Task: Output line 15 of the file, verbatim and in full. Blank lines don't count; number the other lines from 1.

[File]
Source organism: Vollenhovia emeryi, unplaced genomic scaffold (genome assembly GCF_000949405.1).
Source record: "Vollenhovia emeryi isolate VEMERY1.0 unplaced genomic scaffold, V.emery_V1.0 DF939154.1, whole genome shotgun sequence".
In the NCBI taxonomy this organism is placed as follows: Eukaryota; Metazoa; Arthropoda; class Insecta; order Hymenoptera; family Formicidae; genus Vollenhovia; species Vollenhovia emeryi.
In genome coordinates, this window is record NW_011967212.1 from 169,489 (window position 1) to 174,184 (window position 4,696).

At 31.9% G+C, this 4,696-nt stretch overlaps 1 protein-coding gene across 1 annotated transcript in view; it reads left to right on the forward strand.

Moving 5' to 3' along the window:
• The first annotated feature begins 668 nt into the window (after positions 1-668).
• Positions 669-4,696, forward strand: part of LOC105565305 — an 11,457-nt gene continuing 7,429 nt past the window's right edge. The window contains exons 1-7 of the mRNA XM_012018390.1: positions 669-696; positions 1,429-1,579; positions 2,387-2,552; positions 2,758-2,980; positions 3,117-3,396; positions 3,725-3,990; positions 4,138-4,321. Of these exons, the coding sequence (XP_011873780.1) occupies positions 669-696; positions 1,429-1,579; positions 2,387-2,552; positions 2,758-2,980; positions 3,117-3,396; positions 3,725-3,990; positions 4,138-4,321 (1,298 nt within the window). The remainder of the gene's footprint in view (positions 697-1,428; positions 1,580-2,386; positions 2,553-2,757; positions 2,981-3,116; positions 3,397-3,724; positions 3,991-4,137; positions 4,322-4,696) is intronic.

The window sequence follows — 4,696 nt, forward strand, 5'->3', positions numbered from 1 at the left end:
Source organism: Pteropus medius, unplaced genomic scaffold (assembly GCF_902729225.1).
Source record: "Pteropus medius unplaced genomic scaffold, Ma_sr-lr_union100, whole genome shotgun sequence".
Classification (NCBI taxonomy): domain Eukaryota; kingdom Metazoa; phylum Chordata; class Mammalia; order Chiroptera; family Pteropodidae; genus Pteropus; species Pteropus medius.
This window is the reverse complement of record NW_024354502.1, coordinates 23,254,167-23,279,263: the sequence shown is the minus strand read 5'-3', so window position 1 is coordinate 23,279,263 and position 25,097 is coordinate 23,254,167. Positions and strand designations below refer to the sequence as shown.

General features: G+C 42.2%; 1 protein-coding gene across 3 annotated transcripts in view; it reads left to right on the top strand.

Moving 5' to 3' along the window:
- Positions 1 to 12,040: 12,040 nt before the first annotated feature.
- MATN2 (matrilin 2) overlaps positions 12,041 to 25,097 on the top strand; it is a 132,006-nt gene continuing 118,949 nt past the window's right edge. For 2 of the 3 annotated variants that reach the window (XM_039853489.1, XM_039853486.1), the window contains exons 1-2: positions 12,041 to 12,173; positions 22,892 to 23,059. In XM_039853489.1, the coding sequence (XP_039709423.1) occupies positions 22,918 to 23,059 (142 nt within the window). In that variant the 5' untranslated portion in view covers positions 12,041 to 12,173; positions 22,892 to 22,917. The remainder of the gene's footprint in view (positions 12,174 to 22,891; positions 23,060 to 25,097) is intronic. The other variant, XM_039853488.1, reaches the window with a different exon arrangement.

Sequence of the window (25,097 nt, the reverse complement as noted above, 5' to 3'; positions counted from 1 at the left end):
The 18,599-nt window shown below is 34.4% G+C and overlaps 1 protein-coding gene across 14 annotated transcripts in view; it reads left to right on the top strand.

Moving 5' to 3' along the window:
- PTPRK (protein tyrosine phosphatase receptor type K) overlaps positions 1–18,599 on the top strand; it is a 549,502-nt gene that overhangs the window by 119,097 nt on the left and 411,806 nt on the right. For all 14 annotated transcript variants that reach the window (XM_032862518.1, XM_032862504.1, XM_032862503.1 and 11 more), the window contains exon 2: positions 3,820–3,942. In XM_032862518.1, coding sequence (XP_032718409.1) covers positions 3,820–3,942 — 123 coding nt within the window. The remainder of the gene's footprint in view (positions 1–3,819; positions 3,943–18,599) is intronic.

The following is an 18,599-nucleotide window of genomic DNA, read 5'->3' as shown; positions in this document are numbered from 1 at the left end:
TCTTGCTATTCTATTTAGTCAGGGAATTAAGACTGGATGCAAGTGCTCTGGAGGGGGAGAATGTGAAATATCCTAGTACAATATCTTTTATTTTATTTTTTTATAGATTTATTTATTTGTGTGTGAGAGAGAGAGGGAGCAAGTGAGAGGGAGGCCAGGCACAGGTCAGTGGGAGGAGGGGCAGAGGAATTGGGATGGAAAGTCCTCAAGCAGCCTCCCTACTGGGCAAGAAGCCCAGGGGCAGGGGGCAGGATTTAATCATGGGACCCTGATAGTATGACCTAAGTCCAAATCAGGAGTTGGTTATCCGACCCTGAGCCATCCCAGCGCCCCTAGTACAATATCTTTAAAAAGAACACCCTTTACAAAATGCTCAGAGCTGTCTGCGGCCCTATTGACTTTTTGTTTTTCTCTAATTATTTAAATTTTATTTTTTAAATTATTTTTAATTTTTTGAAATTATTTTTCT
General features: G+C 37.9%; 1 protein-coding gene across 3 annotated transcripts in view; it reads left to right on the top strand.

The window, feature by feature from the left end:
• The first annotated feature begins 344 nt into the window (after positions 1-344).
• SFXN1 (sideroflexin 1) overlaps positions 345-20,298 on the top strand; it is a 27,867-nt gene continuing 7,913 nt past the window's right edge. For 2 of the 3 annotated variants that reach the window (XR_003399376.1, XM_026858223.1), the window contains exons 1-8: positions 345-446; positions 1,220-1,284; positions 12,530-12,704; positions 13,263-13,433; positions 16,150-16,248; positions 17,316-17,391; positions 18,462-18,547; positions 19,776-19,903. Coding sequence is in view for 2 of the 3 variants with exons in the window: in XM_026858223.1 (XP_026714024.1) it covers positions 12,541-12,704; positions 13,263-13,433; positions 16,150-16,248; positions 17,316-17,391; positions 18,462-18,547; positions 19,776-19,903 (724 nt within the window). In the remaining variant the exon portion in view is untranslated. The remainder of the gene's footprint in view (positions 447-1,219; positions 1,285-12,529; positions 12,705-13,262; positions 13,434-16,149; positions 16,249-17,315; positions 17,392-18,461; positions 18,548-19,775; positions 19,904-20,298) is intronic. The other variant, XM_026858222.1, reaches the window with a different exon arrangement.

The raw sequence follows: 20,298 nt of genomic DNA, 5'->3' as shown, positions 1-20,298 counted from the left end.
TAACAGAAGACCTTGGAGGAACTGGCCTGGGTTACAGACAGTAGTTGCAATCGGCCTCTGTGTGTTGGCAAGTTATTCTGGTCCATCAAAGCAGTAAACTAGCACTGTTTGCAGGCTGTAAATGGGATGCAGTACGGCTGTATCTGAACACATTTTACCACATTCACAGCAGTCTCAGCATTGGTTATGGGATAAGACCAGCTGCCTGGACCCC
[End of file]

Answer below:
Moving 5' to 3' along the window: